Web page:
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Milk Controversy Churns On

Milk Controversy Churns On

Delighted Australian consumers, rather than New Zealanders, are the first to benefit from a new milk using technology licensed from Auckland-based company, A2 Corporation.

“Jersey Gold A2 milk” is being marketed in New South Wales from today by Fairbrae Milk, but New Zealand consumers are being forced to wait for the product.

A2 milk is free of the controversial protein called beta casein A1, which has been linked with the development of coronary heart disease, childhood diabetes and also implicated with autism and schizophrenia. Beta casein A1 is found in all types of cows’ milk currently available on New Zealand supermarket shelves.

“New products like A2 can only improve the health of our kids” said Chris Wilkie, headmaster of Bentley’s Manifold Primary School in New South Wales, which will be offering A2 milk on the school’s canteen menu.

Dr. Corran McLachlan, Chief Executive of A2 Corporation, said that A2 milk should have been on the New Zealand market by now, but Fonterra has made use of the Dairy Industry Restructuring Act (2001) to prevent its farmers from supplying the milk to A2 Corporation licensees.

“We’re working hard to put it on the market,” said Dr. McLachlan. “Farmers seem very concerned about compromising their current position.” Between 20-45% of dairy cows in national herds already produce A2 milk quite naturally, with the remainder producing either pure A1 milk or a mix of A1 and A2. A2 Corporation offers farmers a method of identifying their A1 and A2 dairy cows.

Although some New Zealand dairy farmers are already choosing to produce A2 milk, it is being mixed with A1 milk for the New Zealand and overseas markets.

New Zealand is missing a “huge marketing opportunity”, according to Dr. McLachlan. “We’ve had requests from supermarkets from Wellington through to South East Asia wishing to purchase A2 milk. Order enquiries we’ve had from overseas show there is an enormous demand for pure A2 products.”

A consumer survey done for A2 Corporation by Colman Brunton showed that consumers would be willing to pay a premium for the perceived health benefits of A2 milk, and would even shop at different supermarkets to obtain it.

Recent independent research, commissioned by A2 Corporation, was carried out on rabbits by Professor Julie Campbell, one of Australia’s leading heart disease scientists, at the Wesley Research Institute in Brisbane.

The research “demonstrates for the first time a direct link between the consumption of beta casein A1 and heart disease in an animal” said Dr. McLachlan.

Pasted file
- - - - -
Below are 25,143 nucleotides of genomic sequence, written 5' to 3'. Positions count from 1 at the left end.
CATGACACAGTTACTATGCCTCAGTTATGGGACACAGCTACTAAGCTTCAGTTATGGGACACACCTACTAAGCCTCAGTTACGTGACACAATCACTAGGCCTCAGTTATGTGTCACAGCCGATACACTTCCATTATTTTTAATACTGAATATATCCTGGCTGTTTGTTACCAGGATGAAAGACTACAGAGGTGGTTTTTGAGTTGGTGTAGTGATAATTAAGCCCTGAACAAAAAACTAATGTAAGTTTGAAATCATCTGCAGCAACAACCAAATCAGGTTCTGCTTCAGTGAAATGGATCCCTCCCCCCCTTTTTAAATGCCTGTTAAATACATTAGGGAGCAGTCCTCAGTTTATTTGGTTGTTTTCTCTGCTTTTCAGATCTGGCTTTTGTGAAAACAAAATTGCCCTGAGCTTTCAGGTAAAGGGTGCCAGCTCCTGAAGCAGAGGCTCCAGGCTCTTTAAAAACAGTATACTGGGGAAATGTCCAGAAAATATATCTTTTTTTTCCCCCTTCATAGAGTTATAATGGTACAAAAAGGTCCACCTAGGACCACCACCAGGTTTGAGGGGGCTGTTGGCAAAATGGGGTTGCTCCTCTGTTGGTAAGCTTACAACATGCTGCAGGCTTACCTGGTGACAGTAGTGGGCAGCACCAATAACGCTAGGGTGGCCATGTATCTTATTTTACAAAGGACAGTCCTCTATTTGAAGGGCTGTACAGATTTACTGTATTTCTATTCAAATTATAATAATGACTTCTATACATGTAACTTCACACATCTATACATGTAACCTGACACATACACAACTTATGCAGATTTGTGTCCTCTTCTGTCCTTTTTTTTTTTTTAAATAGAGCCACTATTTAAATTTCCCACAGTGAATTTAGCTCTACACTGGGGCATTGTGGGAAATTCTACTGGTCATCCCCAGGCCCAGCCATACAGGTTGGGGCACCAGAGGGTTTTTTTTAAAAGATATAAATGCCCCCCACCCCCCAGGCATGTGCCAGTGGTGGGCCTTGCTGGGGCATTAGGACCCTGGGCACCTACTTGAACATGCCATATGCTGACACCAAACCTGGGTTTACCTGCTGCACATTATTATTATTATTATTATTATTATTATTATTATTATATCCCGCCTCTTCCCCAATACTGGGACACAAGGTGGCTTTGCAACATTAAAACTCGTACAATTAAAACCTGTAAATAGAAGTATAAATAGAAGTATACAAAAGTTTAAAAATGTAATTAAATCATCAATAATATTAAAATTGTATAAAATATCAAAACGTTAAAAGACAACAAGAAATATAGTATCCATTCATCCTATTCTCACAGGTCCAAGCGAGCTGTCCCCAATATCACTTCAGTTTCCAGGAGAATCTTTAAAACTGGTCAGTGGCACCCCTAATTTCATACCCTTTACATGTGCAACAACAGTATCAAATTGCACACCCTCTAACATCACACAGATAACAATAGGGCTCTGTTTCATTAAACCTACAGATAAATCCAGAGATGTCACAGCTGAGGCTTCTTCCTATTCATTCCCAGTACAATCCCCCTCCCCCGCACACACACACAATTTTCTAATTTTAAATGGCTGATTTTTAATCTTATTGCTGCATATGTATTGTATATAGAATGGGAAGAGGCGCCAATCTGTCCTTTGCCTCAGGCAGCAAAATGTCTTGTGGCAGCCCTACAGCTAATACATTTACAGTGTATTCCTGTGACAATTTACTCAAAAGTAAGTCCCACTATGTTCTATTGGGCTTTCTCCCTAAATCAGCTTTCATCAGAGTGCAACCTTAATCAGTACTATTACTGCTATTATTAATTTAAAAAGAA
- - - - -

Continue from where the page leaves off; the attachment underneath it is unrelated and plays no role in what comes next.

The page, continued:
Professor Campbell’s report recommends that further research be carried out to clarify exactly how consumption of beta casein A1 causes damage to arteries, and also stated that “The public could be offered the healthier choice of pure A2 milk which would be particularly important for the children of persons with known cardiovascular disease.”

However it appears Fonterra has no plans to market A2 milk. A media statement by Fonterra last year urges consumers to be “cautious about the recently announced research findings reported in the media possibly linking A1 milk consumption with heart disease in rabbits.”

Dr Chris Mallet, Director of Fonterra’s Corporate Research and Development, said in the statement: “The science behind this research is complex – the recent announcement that A1 milk is linked with heart disease in rabbits needs careful consideration and review by experts in the field.”

The New Zealand Medical Journal cautiously entered the debate in January this year with an editorial about one of the papers published that particular issue. “The attraction of the A1/A2 hypothesis is that the simplicity of the potential public health intervention, if the authors are proved correct. It would be reasonably straightforward to change New Zealand dairy herds to produce only A2 milk”

While the controversy continues in New Zealand, Fairbrae Milk and A2 dairy farmers like Jan Denniston in New South Wales and the Bentley community are excited about the launch of the new milk in Australia.

“It’s great to see these new developments as we find out more about our foods” said Bentley resident Leanne Walters, who can now buy A2 milk.

A2 Corporation is optimistic about offering New Zealanders a taste of the action as soon as possible. “We’re hopeful that we’ll overcome all the obstacles that have been thrown in our path,” said Dr. McLachlan.

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